David Bentley Hart on the nihilism behind our idea of freedom:
“We live in an age whose chief value has been determined, by overwhelming consensus, to be the inviolable liberty of personal volition: the right to decide for ourselves what we shall believe, want, need, own, or serve. The ‘will’, we habitually assume, is sovereign to the degree that it is obedient to nothing else, and is free to the degree that it is truly spontaneous and constrained by nothing greater than itself. This, for many of us, is the highest good imaginable. And a society guided by such beliefs must, at least implicitly, embrace and subtly advocate a very particular moral metaphysics — that is, the non-existence of any transcendent standard of ‘The Good’ that has the power or the right to order our desires toward a higher end.
“We are, first and foremost, heroic and insatiable consumers, and we must not allow the specters of transcendent law or personal guilt to render us indecisive. For us it is choice itself, and not what we choose, that is the first good. And this applies not only to such matters as what we shall purchase or how we shall live; in even our gravest political and ethical debates regarding economic policy, abortion, euthanasia, assisted suicide, censorship, genetic engineering, and so on, ‘choice’ is a principle not only frequently invoked by one side or by both, but often seeming to exercise an almost mystical supremacy over all other concerns.
“All of this undoubtedly follows from an extremely potent and persuasive model of ‘freedom’, one that would not have risen to such dominance in our culture if it did not give us a sense of liberty from arbitrary authority, and of limitless inner possibilities, and of profound personal dignity. There is nothing contemptible in this, and there is no simple, obvious, moral reproach to be brought against it. Nevertheless, as I have said, it is a model of freedom whose ultimate horizon is, quite literally, ‘Nothing’. Moreover, if the ‘will’ determines itself principally in and through the choices it makes, then it too at some very deep level must also be Nothing — simply a pure movement of spontaneity, motive without motive, absolute potentiality, giving birth to itself. A God beyond us or a stable human nature within us would confine our decisions within inescapable channels. And so at some, usually unconscious, level, whatever else we may believe, we stake ourselves entirely upon the absence of either. Those of us who now in the latter days of modernity are truest in the ethos of our age place ourselves not at the disposal of God, or the gods, or The Good, but before an abyss over which presides the empty power of our isolated wills whose decisions are their own moral index. This is what it means to have become perfect consumers. The original nothingness of the will gives itself shape by the use it makes of the nothingness of the world. And thus, we are free.”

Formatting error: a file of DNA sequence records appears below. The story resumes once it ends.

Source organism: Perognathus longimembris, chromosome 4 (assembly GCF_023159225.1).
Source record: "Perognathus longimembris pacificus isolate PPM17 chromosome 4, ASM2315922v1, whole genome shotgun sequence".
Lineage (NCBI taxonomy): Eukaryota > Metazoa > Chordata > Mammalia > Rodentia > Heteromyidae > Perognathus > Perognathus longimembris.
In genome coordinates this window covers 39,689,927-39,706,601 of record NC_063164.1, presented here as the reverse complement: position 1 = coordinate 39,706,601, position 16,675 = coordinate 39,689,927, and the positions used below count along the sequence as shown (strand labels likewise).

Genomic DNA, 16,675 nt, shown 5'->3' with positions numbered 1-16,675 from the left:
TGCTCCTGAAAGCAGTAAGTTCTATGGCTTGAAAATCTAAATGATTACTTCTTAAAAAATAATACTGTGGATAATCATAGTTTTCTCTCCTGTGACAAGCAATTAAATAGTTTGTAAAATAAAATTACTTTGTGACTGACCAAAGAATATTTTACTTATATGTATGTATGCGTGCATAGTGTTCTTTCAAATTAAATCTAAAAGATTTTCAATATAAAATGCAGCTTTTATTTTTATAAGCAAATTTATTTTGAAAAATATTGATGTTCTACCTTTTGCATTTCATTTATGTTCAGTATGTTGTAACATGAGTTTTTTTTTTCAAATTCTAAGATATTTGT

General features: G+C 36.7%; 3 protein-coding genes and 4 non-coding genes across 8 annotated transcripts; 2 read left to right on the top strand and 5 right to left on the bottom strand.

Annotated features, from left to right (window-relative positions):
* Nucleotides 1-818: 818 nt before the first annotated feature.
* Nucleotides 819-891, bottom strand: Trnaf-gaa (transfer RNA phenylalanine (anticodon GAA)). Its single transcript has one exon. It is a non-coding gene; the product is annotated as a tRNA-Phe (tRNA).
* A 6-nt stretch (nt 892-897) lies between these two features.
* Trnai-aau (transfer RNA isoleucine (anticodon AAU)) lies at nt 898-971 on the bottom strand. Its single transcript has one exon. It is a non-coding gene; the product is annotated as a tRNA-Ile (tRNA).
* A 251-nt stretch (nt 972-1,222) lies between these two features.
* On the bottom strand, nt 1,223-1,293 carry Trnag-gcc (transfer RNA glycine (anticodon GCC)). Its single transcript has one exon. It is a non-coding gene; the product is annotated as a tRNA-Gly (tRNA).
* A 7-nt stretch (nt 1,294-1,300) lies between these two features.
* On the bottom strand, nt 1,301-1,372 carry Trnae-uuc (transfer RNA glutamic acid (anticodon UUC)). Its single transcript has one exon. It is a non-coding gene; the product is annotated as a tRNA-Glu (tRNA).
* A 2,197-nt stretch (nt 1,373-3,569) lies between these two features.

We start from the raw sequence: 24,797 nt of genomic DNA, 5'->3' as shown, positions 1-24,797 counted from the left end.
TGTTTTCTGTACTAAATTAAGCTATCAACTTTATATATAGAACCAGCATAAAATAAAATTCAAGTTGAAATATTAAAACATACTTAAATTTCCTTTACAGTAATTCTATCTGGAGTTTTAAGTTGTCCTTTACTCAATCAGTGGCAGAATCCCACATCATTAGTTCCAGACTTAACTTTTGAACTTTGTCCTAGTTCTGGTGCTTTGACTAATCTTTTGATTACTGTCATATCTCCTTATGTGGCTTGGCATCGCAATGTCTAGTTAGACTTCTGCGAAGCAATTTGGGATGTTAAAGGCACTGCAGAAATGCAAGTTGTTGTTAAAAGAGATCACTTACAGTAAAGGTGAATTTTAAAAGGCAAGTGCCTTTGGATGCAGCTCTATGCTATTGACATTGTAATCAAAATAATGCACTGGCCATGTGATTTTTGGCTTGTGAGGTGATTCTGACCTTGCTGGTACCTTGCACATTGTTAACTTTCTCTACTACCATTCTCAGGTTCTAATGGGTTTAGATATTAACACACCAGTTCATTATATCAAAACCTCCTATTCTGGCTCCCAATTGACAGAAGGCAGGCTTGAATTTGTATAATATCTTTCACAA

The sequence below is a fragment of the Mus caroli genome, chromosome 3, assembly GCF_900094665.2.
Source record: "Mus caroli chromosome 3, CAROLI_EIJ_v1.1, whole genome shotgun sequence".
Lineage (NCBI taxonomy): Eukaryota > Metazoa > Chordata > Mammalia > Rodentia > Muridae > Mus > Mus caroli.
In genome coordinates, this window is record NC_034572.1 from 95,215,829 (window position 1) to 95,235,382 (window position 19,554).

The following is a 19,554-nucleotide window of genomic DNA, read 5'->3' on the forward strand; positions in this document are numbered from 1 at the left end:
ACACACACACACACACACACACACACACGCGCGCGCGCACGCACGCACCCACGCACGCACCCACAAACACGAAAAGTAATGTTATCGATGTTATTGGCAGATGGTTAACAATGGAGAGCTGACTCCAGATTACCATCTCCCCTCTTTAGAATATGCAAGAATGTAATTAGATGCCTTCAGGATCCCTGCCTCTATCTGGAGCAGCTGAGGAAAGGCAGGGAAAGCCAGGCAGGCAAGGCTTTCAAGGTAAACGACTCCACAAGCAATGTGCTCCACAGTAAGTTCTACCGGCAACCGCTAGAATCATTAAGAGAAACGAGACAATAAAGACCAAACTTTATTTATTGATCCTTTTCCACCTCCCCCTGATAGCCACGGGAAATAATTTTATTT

-David Bentley Hart, The Experience of God: Being, Consciousness, Bliss